This could be due to; price and volume fluctuations in the stock market, public perception about the S-1 filing, disputes over intellectual property, acquisitions by Twitter or its competitors, litigation and rumours about its business.

"A total of [unknown] or [unknown], of our outstanding shares of our common stock after this offering will be restricted from immediate resale, but may be sold on a stock exchange in the near future. The large number of shares eligible for public sale or subject to rights requiring us to register them for public sale could depress the market price of our common stock."

Shareholders offloading significant amounts of stock could reduce the market price of stock. Essentially the market could become flooded with low priced Twitter shares. 

Twitter’s executives have signed lock-up agreements where they agreed not to sell any stock for 180 days after the prospectus was issued. On February 15th 2014 stock may be released on to the market and reduce the stock price.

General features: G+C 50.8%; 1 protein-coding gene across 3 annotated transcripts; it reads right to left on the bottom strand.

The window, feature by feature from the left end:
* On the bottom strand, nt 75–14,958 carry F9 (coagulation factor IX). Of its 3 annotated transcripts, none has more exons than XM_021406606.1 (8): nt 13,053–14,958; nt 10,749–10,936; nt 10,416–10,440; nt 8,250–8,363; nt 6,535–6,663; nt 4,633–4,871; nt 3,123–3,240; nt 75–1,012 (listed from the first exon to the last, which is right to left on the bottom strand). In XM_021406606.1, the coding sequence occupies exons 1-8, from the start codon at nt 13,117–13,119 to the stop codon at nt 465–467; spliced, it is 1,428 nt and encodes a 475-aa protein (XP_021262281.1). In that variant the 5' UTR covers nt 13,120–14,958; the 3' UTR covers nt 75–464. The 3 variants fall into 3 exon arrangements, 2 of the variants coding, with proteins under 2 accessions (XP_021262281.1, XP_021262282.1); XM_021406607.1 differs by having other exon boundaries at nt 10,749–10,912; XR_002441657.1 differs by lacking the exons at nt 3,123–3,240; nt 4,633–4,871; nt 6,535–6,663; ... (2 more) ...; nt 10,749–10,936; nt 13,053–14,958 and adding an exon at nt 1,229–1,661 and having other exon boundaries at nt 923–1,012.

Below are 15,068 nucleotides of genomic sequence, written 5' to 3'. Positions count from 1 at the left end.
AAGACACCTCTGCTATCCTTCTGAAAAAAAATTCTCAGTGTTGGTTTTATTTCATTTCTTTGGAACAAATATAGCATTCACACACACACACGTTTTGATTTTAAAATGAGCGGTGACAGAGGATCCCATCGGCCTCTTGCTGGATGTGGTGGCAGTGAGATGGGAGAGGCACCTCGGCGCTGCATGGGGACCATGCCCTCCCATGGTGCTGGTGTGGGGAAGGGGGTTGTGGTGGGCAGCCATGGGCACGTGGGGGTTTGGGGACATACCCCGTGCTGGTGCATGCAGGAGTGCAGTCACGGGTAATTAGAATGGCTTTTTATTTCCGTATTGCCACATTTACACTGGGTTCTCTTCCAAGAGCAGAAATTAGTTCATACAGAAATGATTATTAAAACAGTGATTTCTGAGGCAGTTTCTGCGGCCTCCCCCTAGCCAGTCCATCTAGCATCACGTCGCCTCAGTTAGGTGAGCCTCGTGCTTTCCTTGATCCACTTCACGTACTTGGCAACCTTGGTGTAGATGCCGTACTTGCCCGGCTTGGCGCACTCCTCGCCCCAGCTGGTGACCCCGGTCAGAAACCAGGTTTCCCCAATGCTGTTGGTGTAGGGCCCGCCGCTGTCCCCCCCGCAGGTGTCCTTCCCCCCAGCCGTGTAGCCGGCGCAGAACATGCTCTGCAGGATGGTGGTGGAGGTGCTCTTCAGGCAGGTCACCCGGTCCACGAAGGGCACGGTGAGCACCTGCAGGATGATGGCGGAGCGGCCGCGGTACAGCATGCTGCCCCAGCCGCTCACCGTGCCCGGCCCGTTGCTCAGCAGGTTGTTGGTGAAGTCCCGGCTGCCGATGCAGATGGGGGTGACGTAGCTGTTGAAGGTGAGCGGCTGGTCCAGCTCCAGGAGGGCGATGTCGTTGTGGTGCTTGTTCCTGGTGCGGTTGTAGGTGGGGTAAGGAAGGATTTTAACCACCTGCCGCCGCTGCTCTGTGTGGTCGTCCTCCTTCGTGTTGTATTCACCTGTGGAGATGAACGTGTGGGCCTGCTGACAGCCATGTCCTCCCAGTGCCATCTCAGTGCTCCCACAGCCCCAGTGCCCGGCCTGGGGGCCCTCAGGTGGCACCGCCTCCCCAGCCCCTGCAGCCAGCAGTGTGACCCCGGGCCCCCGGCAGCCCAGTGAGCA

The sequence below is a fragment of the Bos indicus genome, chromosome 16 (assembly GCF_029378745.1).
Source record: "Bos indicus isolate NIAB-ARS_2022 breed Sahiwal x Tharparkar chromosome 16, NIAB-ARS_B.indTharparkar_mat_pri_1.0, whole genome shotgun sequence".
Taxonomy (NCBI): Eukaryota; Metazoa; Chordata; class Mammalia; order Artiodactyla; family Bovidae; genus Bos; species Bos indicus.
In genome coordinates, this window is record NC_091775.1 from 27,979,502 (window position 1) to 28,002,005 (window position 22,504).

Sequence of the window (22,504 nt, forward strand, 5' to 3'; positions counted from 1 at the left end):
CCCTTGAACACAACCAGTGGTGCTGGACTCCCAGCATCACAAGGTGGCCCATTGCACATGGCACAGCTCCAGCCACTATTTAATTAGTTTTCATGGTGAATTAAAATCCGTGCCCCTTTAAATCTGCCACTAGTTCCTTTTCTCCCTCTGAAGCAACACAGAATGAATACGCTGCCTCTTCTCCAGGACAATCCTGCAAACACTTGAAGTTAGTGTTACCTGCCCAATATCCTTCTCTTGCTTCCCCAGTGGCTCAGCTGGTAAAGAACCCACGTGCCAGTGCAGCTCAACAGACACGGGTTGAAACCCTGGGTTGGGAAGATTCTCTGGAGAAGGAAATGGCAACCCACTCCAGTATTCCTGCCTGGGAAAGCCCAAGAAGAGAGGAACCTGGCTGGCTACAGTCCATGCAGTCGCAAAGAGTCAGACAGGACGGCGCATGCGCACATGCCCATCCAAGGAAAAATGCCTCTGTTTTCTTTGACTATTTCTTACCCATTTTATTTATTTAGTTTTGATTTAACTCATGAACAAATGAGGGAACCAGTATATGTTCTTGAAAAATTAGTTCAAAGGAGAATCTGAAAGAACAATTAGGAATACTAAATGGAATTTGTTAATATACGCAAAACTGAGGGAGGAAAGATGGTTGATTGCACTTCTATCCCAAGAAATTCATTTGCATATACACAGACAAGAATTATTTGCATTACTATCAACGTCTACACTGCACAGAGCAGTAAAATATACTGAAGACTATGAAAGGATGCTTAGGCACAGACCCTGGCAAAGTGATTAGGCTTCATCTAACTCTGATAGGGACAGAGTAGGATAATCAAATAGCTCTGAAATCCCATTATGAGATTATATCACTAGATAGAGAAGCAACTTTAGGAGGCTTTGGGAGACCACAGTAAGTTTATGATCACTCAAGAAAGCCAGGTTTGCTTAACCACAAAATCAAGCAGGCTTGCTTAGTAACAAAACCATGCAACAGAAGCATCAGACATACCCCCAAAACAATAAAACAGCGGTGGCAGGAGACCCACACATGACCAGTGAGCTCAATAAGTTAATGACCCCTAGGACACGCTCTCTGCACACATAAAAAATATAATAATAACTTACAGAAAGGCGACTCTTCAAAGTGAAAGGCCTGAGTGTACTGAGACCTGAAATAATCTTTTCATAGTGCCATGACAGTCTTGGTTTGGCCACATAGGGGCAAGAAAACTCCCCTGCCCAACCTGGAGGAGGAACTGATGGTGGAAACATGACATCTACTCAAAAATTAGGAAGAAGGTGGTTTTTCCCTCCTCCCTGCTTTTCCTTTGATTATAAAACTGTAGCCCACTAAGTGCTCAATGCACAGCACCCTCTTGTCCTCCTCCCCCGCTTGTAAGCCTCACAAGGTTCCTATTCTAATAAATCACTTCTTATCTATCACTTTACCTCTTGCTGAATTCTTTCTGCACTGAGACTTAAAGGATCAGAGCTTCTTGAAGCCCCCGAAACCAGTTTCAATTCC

It might be difficult for you to get a good price if you sell your Twitter shares at this time.

"We have incurred significant operating losses in the past, and we may not be able to achieve or subsequently maintain profitability."

As of June 30, 2013, Twitter had an accumulated deficit of $418.6 million. Its revenue has grown rapidly to date but it anticipates a slow down as its growth in users decline.

It needs to invest in technology, employees, international offices, and research and development, in order to continue to grow its user base. Twitter also expects its costs to increase in future. 

Twitter has also granted stock to its employees, which will vest each year. As of June 30, 2013, it had "unrecognized stock-based compensation expense" of approximately $296.7 million which it would need to award to its employees over the next four years.